2 It is clear that at the time Officer Rexford stopped the vehicle, he lacked probable cause to believe that the vehicle had been used in the commission of either armed robbery, and further lacked probable cause to believe that any of the occupants of the vehicle had committed such crimes. Consequently, any evidence seized in the search was discovered in a search incident to an illegal arrest. The denial of the motion to suppress was error, and we reverse and remand for a new trial, at which all evidence tainted by this illegal arrest should be excluded. This would include evidence of the post-arrest lineup identification of the defendant. People v. Hornal (1975), 29 Ill. App.3d 308, 330 N.E.2d 225.
We have analyzed this case from the viewpoint that Officer Rexford "arrested" these three men when he stopped their vehicle and ordered them to exit the vehicle at gunpoint. This viewpoint was conceded by the Assistant State's Attorney at the suppression hearing, and comports with our analysis of when an arrest occurs as expressed in People v. Robbins (1977), 54 Ill. App.3d 298, 369 N.E.2d 577.
We observe that neither the State nor the defendant briefed or argued the position that Officer Rexford may have simply made an investigatory "stop" within the meaning of Terry v. Ohio (1968), 392 U.S. 1, 20 L.Ed.2d 889, 88 S.Ct. 1868, or the Code of Criminal Procedure of 1963 provisions (Ill. Rev. Stat. 1975, ch. 38, par. 107-14). Therefore, we need not analyze this case from the "stop" viewpoint. We note as dictum, however, that under Terry and the Illinois limited detention statute cited above, the courts> have held that in detentions short of arrest, the focus of attention is on the portion of the fourth amendment regarding "reasonable" seizures, and the applicable standard is not one of probable cause, in the traditional sense. (See Cook, Constitutional Rights of the Accused: Pretrial Rights 32 (1972).) However, there are three restrictions imposed upon the right of policemen to "stop" and "frisk" individuals suspected of criminal acts. First, the "stop" itself must be justified by "specific and articulable facts which, taken together with rational inferences from those facts, reasonably warrant that intrusion." (Terry v. Ohio (1968), 392 U.S. 1, 21, 20 L.Ed.2d 889, 906, 88 S.Ct. 1868.) Inarticulate hunches cannot suffice; there must be an objective basis for the determination. (Terry v. Ohio (1968), 392 U.S. 1, 22, 20 L.Ed.2d 889, 906, 88 S.Ct. 1868.) Second, assuming a valid "stop," a limited search of the suspect for weapons is justified only if "a reasonably prudent man in the circumstances would be warranted in the belief that his safety or that of others was in danger." (Terry v. Ohio (1968), 392 U.S. 1, 27, 20 L.Ed.2d 889, 909, 88 S.Ct. 1868.) Finally, the search authorized in Terry is one confined in scope to an intrusion reasonably designed to discover objects capable of use as weapons. (Terry v. Ohio (1968), 392 U.S. 1, 29, 20 L.Ed.2d 889, 911, 88 S.Ct. 1868; People v. Lee (1971), 48 Ill.2d 272, 276, 269 N.E.2d 488.) Under these guidelines, if we were to analyze this case as a "stop" instead of an "arrest," Officer Rexford clearly lacked "specific and articulable facts" to justify the stop. At best, he had an "inarticulate hunch." Second, there was no reasonable belief that his or Officer Hampton's safety was endangered. The suspects were outside the car, offering no resistance, and covered with drawn guns. They were not searched for weapons. Rather, the automobile was searched. Finally, this search of the car far exceeded the limited scope of search permitted by Terry.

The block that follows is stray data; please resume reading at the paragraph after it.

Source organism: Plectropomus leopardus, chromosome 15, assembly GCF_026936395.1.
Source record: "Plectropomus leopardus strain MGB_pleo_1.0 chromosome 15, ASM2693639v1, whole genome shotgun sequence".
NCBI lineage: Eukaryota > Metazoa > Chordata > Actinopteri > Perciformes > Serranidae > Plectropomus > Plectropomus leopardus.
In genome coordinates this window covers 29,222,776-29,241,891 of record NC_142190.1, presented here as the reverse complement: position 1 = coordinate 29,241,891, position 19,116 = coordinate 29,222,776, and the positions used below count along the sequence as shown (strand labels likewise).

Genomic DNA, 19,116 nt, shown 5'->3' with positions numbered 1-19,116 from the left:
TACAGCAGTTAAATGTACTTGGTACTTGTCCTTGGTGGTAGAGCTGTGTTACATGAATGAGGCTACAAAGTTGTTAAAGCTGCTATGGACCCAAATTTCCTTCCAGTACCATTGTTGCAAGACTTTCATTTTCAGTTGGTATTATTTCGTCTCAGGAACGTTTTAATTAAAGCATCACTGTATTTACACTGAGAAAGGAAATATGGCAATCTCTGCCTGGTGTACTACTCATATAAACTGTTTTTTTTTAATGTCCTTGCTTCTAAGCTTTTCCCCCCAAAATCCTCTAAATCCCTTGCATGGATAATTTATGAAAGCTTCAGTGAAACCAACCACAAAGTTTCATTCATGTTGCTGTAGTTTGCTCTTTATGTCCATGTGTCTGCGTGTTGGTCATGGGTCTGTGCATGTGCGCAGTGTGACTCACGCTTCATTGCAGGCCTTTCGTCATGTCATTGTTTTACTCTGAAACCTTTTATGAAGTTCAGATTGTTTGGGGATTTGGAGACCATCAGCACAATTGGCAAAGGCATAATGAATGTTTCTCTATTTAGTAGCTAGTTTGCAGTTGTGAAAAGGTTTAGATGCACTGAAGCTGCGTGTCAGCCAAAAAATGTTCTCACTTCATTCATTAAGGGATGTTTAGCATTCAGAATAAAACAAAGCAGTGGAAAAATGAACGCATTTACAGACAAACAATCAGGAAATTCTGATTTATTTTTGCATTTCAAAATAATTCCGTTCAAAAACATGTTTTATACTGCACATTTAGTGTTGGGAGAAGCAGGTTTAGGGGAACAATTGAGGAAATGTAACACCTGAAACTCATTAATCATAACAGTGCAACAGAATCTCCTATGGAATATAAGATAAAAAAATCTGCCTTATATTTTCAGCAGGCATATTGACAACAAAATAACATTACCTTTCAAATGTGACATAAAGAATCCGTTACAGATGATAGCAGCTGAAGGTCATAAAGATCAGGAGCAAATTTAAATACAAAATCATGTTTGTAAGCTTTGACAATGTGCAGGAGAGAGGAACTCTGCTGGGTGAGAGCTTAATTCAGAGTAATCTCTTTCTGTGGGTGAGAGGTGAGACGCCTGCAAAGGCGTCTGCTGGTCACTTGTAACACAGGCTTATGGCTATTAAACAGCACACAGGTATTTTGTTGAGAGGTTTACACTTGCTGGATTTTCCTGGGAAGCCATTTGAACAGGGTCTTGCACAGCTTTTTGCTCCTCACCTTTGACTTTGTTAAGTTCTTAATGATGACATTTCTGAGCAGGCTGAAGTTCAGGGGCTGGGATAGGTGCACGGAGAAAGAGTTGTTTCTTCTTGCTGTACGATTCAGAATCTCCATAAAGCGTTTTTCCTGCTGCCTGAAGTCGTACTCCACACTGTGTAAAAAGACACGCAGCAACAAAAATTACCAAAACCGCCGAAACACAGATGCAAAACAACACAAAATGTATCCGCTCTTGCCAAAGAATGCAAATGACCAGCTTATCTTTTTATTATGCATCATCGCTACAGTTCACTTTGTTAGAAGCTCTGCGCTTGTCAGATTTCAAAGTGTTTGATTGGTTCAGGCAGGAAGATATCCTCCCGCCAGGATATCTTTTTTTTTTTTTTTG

For the foregoing reasons the defendant's conviction is reversed and this cause is remanded to the circuit court of ...